Each seven seconds here in the United States, a worker gets hurt while on the job. That adds up to 4.7 million injured workers every year, or 12,900 a day, as reported by the National Safety Council.
Those at highest risk are younger workers who are beginning their careers. The vice president for the workers’ compensation division of Travelers Insurance observed, “More than one-quarter of injuries occur in the first year of employment.”
With approximately one-third of workers being relatively young at age 18 to 34, this puts a substantial workplace demographic group at risk. At the other end of the spectrum are those 55 and older. Many of the workers in that age group suffer strains and sprains while carrying out their work tasks.
Some workers suffer environmental injuries, like mesothelioma and black lung disease. They, too, can qualify for workers’ compensation benefits for themselves and their families if illness claims their lives.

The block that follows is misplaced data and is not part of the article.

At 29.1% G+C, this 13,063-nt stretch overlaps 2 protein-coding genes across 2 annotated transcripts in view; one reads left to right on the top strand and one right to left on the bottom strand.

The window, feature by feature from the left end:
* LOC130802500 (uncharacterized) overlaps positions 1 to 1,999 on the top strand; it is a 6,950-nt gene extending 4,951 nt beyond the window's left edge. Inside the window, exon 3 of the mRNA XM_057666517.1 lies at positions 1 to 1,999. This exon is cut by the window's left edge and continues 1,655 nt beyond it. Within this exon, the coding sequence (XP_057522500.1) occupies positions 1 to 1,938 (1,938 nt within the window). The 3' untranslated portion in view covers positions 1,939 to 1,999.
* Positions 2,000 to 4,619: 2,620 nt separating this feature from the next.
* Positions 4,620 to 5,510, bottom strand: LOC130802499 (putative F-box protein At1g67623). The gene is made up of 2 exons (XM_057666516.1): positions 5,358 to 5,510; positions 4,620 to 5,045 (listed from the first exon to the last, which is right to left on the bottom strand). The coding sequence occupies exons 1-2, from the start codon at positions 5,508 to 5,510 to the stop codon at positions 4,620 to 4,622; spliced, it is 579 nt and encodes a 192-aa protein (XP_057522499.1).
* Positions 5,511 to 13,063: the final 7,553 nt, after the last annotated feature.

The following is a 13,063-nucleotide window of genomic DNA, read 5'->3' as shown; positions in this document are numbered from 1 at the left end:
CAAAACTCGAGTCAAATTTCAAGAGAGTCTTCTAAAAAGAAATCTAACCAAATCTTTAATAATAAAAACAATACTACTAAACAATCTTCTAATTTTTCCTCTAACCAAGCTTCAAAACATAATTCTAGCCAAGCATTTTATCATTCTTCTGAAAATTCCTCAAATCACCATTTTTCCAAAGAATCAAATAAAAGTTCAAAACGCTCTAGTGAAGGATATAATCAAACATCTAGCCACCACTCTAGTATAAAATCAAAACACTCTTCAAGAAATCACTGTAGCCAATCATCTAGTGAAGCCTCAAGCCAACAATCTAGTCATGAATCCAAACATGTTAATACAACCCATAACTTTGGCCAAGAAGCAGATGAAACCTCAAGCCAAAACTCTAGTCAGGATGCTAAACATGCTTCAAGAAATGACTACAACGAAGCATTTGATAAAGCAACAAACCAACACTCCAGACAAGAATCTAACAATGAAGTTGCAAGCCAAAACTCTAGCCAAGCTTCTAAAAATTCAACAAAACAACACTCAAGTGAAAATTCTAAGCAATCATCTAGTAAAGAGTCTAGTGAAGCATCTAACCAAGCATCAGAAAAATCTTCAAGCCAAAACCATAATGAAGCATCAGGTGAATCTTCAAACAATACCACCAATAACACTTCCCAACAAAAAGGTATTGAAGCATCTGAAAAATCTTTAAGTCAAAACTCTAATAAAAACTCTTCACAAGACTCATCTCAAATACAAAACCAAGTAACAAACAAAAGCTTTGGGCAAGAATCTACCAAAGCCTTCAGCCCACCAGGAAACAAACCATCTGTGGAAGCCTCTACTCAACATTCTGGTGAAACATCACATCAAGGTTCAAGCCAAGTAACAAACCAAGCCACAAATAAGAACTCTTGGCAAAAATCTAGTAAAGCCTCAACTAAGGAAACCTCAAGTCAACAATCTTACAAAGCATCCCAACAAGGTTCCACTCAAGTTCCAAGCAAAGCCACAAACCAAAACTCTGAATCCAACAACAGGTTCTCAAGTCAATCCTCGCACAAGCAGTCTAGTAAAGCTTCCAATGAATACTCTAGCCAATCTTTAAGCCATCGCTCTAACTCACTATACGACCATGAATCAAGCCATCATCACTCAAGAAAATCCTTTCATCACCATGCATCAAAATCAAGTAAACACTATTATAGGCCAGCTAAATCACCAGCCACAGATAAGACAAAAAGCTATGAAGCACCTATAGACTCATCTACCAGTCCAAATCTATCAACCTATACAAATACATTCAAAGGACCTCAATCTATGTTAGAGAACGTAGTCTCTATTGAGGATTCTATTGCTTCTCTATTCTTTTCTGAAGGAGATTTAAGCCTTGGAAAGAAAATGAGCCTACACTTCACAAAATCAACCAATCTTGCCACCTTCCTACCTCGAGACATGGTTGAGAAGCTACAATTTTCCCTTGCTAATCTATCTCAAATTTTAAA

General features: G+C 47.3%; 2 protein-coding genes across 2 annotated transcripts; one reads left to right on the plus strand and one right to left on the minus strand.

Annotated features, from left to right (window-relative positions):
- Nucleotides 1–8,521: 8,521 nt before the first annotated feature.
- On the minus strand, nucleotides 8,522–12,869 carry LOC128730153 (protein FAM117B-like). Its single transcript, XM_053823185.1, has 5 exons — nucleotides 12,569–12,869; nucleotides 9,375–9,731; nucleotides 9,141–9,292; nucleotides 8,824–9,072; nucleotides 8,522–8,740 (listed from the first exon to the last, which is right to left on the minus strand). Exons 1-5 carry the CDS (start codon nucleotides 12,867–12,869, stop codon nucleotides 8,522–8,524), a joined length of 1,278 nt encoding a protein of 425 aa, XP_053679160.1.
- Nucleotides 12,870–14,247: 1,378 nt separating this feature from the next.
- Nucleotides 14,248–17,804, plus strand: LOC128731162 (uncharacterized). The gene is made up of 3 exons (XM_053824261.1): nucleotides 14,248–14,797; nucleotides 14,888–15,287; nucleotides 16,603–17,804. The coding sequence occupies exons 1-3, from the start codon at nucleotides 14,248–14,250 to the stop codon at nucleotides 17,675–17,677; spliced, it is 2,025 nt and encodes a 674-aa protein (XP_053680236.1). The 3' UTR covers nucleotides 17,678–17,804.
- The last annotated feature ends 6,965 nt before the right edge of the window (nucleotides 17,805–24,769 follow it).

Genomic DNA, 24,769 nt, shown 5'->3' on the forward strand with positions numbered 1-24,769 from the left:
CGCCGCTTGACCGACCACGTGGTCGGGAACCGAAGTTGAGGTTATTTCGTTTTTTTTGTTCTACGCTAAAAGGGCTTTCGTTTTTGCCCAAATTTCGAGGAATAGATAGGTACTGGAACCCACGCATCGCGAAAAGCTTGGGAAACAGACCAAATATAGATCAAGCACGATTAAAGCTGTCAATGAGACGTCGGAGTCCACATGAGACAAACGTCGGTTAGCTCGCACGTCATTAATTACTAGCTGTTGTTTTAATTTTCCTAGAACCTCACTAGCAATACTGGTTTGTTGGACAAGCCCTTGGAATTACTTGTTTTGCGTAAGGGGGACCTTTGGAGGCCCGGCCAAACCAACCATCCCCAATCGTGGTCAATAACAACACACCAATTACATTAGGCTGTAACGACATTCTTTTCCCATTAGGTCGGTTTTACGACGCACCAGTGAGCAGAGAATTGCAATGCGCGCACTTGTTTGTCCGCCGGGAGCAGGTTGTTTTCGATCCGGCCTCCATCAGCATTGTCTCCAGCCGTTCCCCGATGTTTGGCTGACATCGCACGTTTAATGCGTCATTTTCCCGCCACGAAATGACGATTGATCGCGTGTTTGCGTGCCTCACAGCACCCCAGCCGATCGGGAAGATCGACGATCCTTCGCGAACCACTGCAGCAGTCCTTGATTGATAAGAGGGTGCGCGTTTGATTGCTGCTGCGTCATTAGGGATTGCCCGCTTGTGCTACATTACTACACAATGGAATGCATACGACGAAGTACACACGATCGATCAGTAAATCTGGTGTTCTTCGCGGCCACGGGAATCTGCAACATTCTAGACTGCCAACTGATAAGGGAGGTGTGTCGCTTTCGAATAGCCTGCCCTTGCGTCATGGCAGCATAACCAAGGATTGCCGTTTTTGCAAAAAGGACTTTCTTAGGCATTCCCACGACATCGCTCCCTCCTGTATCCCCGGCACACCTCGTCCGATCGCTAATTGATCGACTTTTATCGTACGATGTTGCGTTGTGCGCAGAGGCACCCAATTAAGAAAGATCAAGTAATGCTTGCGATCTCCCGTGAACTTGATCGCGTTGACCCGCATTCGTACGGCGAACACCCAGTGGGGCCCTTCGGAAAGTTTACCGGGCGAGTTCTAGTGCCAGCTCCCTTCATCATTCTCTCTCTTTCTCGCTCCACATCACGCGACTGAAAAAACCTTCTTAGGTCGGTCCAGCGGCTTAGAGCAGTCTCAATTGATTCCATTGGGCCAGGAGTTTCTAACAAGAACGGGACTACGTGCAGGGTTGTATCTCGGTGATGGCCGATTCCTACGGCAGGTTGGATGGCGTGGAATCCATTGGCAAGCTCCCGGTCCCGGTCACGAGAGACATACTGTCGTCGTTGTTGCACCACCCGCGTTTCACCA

Some workers can no longer work in their chosen fields after being hurt while on the job. Those workers may be eligible for vocational rehabilitation to make them once again employable in a different industry.
Most workplace injuries don’t cause life-altering complications. In fact, some of the most common are related to improper lifting techniques and can result in contusions, sprains, strains and inflammation.
Trips, slips and falls are also common, as is colliding with something or getting struck. Less common are those injuries and accidents that involve cumulative trauma and the overuse of tools. These injuries may cause conditions like carpal tunnel syndrome over time.
Small businesses were the site of most injuries in the workplace that involved tools, but most were minor.
Remember that if you get injured on the job, you may have the right to financial compensation as well as other potential benefits.
Source: Moneywatch, “What happens every 7 seconds: A workplace injury,” accessed Feb. 23, 2018